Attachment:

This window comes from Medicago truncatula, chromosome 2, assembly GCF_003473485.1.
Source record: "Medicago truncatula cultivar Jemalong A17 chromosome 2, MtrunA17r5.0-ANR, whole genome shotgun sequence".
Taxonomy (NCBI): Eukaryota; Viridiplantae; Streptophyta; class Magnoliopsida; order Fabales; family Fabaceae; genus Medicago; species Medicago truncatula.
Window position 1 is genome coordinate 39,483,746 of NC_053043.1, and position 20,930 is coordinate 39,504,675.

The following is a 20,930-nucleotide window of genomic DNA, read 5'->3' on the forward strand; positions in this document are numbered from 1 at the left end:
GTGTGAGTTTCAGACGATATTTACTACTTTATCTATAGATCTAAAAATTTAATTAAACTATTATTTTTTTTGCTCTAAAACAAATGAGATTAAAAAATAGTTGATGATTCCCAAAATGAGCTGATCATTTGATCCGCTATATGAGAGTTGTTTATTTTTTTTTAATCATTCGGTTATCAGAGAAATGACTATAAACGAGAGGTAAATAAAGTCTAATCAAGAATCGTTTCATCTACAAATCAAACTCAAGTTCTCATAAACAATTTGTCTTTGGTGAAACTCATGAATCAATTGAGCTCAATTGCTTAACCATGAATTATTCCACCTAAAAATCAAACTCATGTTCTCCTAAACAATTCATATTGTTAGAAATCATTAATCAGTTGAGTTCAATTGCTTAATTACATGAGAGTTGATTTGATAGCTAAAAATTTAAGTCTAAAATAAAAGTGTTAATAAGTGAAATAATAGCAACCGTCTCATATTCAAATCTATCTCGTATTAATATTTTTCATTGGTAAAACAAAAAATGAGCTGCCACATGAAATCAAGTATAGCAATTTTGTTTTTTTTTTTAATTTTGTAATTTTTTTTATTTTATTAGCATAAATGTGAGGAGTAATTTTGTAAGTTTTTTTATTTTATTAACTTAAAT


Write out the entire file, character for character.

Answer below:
This window comes from Medicago truncatula, chromosome 2, assembly GCF_003473485.1.
Source record: "Medicago truncatula cultivar Jemalong A17 chromosome 2, MtrunA17r5.0-ANR, whole genome shotgun sequence".
Taxonomy (NCBI): Eukaryota; Viridiplantae; Streptophyta; class Magnoliopsida; order Fabales; family Fabaceae; genus Medicago; species Medicago truncatula.
Window position 1 is genome coordinate 39,483,746 of NC_053043.1, and position 20,930 is coordinate 39,504,675.

The following is a 20,930-nucleotide window of genomic DNA, read 5'->3' on the forward strand; positions in this document are numbered from 1 at the left end:
GTGTGAGTTTCAGACGATATTTACTACTTTATCTATAGATCTAAAAATTTAATTAAACTATTATTTTTTTTGCTCTAAAACAAATGAGATTAAAAAATAGTTGATGATTCCCAAAATGAGCTGATCATTTGATCCGCTATATGAGAGTTGTTTATTTTTTTTTAATCATTCGGTTATCAGAGAAATGACTATAAACGAGAGGTAAATAAAGTCTAATCAAGAATCGTTTCATCTACAAATCAAACTCAAGTTCTCATAAACAATTTGTCTTTGGTGAAACTCATGAATCAATTGAGCTCAATTGCTTAACCATGAATTATTCCACCTAAAAATCAAACTCATGTTCTCCTAAACAATTCATATTGTTAGAAATCATTAATCAGTTGAGTTCAATTGCTTAATTACATGAGAGTTGATTTGATAGCTAAAAATTTAAGTCTAAAATAAAAGTGTTAATAAGTGAAATAATAGCAACCGTCTCATATTCAAATCTATCTCGTATTAATATTTTTCATTGGTAAAACAAAAAATGAGCTGCCACATGAAATCAAGTATAGCAATTTTGTTTTTTTTTTTAATTTTGTAATTTTTTTTATTTTATTAGCATAAATGTGAGGAGTAATTTTGTAAGTTTTTTTATTTTATTAACTTAAAT